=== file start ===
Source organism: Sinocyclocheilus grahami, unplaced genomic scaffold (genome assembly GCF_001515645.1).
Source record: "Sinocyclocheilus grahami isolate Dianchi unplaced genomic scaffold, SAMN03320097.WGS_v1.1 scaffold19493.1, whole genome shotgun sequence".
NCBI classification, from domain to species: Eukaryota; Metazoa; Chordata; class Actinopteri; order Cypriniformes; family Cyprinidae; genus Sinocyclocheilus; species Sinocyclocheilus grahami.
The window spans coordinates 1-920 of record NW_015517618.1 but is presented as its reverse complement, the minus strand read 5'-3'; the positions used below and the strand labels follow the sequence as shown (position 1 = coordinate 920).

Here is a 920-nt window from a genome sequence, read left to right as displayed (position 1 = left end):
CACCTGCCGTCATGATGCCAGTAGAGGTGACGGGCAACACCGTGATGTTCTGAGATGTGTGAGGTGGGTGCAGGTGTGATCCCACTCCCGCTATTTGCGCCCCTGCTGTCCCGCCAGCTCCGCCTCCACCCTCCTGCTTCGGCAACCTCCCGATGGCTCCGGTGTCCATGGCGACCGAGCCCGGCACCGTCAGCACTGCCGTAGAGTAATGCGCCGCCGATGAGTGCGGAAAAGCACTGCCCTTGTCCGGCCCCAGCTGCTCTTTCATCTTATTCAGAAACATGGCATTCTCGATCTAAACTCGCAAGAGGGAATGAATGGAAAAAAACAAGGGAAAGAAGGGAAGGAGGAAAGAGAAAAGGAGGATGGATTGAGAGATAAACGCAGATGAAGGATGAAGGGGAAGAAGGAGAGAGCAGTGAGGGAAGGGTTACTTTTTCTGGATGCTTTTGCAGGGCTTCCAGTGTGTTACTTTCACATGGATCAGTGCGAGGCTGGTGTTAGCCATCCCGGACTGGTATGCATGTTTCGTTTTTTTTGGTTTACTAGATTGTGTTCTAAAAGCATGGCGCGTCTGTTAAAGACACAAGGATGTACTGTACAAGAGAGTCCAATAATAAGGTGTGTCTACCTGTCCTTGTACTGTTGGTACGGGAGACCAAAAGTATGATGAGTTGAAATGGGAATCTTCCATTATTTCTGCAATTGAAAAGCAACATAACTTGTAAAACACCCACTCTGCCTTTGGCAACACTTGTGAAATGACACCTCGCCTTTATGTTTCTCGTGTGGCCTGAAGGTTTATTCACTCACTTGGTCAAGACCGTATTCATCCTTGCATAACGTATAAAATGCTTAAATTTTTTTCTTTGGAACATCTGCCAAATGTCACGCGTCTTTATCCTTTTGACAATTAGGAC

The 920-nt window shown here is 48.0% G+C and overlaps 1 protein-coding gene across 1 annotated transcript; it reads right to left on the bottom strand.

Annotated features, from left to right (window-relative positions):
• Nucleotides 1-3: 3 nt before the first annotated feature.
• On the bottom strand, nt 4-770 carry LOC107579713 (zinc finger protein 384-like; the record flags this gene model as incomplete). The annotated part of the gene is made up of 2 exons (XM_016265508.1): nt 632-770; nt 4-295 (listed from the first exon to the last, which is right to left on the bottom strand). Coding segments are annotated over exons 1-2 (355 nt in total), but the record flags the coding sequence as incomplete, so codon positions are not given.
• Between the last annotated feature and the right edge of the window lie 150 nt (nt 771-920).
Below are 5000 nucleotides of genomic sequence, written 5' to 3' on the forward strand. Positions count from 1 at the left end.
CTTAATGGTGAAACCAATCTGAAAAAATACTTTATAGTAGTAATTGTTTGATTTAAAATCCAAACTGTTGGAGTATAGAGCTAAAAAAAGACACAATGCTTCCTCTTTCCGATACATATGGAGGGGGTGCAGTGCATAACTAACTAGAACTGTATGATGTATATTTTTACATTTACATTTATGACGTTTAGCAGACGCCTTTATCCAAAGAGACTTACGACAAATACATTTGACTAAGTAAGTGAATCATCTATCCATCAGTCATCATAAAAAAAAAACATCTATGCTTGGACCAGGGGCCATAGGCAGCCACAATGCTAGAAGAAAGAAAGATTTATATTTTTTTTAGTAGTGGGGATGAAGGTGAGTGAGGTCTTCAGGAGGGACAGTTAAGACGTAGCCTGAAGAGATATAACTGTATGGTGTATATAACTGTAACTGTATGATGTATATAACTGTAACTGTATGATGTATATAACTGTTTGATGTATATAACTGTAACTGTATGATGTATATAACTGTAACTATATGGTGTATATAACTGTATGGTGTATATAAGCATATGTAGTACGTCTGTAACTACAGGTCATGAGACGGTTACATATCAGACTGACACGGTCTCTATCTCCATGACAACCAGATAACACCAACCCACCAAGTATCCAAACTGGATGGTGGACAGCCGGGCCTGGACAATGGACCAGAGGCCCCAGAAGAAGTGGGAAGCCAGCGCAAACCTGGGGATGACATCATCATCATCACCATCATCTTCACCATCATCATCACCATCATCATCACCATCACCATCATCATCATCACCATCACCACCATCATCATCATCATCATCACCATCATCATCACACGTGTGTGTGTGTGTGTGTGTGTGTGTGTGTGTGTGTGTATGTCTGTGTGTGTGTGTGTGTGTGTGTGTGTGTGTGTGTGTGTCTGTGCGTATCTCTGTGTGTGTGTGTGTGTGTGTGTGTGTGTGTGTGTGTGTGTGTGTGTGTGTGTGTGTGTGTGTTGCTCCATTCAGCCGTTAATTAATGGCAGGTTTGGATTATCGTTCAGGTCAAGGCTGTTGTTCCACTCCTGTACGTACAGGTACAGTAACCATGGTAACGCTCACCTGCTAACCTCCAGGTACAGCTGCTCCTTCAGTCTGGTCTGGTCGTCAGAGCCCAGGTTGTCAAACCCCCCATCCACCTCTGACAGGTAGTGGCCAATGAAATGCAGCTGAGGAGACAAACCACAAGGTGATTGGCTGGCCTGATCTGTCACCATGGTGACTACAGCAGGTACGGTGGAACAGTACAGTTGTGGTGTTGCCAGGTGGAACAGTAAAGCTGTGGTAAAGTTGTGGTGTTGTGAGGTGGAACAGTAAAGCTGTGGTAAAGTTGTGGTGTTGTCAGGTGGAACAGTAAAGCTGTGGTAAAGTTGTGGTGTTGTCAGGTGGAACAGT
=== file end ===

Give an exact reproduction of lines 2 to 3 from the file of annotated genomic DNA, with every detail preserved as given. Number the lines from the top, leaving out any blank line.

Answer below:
Source record: "Sinocyclocheilus grahami isolate Dianchi unplaced genomic scaffold, SAMN03320097.WGS_v1.1 scaffold19493.1, whole genome shotgun sequence".
NCBI classification, from domain to species: Eukaryota; Metazoa; Chordata; class Actinopteri; order Cypriniformes; family Cyprinidae; genus Sinocyclocheilus; species Sinocyclocheilus grahami.